Perhaps as many as 10 million PCs are infected with sneaky programs designed to steal sensitive financial information, anti-virus vendor Panda Security reports.
The company found that just over 1 percent of systems belonging to the 67 million people who tried out its free ActiveScan test site last year were infected with malicious software designed to help thieves steal sensitive information about victims. If 1 percent of the world's 1 billion computers are infected, that would mean that this kind of software is on 10 million PCs worldwide, the company reports.
These identity-theft-focused Trojan programs are becoming more sophisticated and more common. Panda's detection rate jumped 800 percent between the middle of 2008 and the end of the year, according to Carlos Zevallos, a security evangelist with the security company. "The report shows a very sobering number," he said. "We don't want it to seem that it is a hopeless battle [but] all businesses innovate, and crimeware is a business."
Identity theft is a big problem. The U.S. Federal Trade Commission estimates that 9 million U.S. residents have their identities stolen each year through a variety of techniques, including dumpster diving, skimming credit card numbers at legitimate businesses, and phishing.
According to Panda, these Trojan programs are a now a serious threat too. Victims of the Trojans are usually tricked into installing the software themselves. They may think they're installing a new plug-in in order to view a video. Once the software is installed, it typically sends messages to a central command and control server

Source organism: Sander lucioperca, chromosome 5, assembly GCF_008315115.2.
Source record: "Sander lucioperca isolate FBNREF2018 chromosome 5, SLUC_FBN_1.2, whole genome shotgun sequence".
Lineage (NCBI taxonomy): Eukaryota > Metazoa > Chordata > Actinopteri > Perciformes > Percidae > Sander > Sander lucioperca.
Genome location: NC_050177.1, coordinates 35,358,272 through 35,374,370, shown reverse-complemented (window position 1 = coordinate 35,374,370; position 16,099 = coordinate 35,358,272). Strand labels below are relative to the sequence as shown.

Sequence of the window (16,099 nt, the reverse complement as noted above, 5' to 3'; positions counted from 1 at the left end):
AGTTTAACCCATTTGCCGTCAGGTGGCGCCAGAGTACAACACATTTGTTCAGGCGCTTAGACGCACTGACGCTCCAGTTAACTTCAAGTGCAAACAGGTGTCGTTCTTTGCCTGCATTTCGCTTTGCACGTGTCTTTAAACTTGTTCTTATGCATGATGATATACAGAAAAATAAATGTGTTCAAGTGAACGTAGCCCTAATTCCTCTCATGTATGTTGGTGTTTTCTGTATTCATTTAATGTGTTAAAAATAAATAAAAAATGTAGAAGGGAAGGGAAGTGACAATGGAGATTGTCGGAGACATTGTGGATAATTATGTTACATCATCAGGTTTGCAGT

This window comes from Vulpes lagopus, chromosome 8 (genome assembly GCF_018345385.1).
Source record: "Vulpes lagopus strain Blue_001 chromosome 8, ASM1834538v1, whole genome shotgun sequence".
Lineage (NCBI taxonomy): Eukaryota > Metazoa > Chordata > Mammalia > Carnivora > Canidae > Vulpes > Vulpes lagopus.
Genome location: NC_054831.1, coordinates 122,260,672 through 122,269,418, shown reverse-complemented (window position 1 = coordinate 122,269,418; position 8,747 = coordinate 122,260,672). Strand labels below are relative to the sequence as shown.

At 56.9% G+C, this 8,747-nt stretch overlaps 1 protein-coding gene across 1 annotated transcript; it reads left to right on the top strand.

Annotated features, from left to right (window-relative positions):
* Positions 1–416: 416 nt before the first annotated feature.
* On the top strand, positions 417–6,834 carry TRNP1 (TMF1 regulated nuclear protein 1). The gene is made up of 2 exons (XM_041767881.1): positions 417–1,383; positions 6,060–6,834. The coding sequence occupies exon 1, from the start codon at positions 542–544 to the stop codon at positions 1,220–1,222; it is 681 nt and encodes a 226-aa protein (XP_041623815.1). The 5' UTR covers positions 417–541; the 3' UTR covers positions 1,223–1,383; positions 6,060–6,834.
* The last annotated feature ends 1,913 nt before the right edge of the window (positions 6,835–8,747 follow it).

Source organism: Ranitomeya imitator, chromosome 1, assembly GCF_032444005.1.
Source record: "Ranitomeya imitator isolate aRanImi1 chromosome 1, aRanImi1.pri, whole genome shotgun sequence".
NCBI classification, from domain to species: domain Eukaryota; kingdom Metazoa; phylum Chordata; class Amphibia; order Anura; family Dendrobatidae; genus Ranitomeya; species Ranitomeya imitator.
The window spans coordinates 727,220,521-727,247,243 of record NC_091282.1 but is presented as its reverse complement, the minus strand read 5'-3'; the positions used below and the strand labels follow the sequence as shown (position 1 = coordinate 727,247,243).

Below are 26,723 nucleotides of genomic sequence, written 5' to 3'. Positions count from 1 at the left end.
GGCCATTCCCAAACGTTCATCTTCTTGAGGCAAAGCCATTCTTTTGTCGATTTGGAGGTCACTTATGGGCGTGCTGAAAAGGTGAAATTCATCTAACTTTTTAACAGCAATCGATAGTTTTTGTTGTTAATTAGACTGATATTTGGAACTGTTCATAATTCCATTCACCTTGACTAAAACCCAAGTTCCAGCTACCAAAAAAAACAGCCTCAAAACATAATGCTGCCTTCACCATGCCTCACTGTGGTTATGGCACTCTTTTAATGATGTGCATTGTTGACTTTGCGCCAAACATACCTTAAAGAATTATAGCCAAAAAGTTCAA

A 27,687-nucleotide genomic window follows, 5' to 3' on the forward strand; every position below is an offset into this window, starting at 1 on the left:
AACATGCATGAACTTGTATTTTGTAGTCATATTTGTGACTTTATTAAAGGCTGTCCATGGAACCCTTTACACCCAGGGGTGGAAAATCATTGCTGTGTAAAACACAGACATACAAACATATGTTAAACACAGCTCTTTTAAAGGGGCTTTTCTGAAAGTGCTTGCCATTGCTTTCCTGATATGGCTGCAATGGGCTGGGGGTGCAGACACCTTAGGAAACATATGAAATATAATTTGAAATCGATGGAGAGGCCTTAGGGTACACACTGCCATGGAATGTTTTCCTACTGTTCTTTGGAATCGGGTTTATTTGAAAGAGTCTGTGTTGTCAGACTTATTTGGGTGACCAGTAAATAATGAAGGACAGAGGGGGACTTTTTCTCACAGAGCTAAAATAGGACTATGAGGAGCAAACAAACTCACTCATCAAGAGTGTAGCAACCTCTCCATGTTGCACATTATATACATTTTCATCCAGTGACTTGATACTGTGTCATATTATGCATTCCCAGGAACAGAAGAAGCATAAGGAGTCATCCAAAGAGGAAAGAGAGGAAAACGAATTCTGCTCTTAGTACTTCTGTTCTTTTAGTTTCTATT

Although banking Web sites have added a lot of features over the years to prevent hackers in another country such as Russia from logging into online accounts, these banking Trojans can be really hard to stop, Zevallos said. "They essentially have complete control of your machine, so they can send a request from your machine and the Web site will not know that it is not being initiated by the user."
Trojans can take screen shots of everything on your screen and search the machine for credit-card numbers, Social Security numbers, resumes -- anything that could be used in identity theft. Today's Trojans can even download software updates from their criminal masters.
Most of these programs come from China or Russia, but Panda says that a growing number are coming from Brazil and Korea too.
In the past few years, hackers have become very good at cranking out new, slightly altered, variants of their malware, designed to evade anti-virus detection. So anti-virus products will detect identity theft Trojans, but not all of them. Panda said that 35 percent of the infected PCs that it spotted last year were already using up-to-date anti-virus programs.